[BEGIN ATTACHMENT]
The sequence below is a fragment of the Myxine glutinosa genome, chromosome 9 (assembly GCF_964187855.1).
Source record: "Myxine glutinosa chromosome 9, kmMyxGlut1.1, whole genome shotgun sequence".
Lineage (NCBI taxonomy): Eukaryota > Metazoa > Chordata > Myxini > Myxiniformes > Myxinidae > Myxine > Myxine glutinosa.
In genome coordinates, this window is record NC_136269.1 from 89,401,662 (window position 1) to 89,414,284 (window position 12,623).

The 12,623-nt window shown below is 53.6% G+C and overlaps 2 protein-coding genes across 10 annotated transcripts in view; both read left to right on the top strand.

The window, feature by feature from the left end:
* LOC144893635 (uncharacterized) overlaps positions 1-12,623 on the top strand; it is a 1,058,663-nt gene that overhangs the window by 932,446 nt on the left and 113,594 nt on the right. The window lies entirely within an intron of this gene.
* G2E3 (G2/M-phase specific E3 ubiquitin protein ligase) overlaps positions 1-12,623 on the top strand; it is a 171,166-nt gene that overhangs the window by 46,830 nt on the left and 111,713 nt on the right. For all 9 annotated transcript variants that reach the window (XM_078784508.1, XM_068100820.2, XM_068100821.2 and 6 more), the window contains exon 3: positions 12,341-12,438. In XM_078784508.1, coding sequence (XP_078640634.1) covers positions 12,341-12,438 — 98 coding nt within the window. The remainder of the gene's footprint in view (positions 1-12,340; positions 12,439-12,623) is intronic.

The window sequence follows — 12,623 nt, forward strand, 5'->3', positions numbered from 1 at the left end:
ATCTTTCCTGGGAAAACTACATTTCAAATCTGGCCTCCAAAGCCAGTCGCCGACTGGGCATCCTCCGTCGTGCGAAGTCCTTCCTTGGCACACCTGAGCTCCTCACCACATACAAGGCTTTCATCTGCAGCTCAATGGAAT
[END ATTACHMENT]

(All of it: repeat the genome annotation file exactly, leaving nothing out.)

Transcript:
The sequence below is a fragment of the Myxine glutinosa genome, chromosome 9 (assembly GCF_964187855.1).
Source record: "Myxine glutinosa chromosome 9, kmMyxGlut1.1, whole genome shotgun sequence".
Lineage (NCBI taxonomy): Eukaryota > Metazoa > Chordata > Myxini > Myxiniformes > Myxinidae > Myxine > Myxine glutinosa.
In genome coordinates, this window is record NC_136269.1 from 89,401,662 (window position 1) to 89,414,284 (window position 12,623).

The 12,623-nt window shown below is 53.6% G+C and overlaps 2 protein-coding genes across 10 annotated transcripts in view; both read left to right on the top strand.

The window, feature by feature from the left end:
* LOC144893635 (uncharacterized) overlaps positions 1-12,623 on the top strand; it is a 1,058,663-nt gene that overhangs the window by 932,446 nt on the left and 113,594 nt on the right. The window lies entirely within an intron of this gene.
* G2E3 (G2/M-phase specific E3 ubiquitin protein ligase) overlaps positions 1-12,623 on the top strand; it is a 171,166-nt gene that overhangs the window by 46,830 nt on the left and 111,713 nt on the right. For all 9 annotated transcript variants that reach the window (XM_078784508.1, XM_068100820.2, XM_068100821.2 and 6 more), the window contains exon 3: positions 12,341-12,438. In XM_078784508.1, coding sequence (XP_078640634.1) covers positions 12,341-12,438 — 98 coding nt within the window. The remainder of the gene's footprint in view (positions 1-12,340; positions 12,439-12,623) is intronic.

The window sequence follows — 12,623 nt, forward strand, 5'->3', positions numbered from 1 at the left end:
ATCTTTCCTGGGAAAACTACATTTCAAATCTGGCCTCCAAAGCCAGTCGCCGACTGGGCATCCTCCGTCGTGCGAAGTCCTTCCTTGGCACACCTGAGCTCCTCACCACATACAAGGCTTTCATCTGCAGCTCAATGGAAT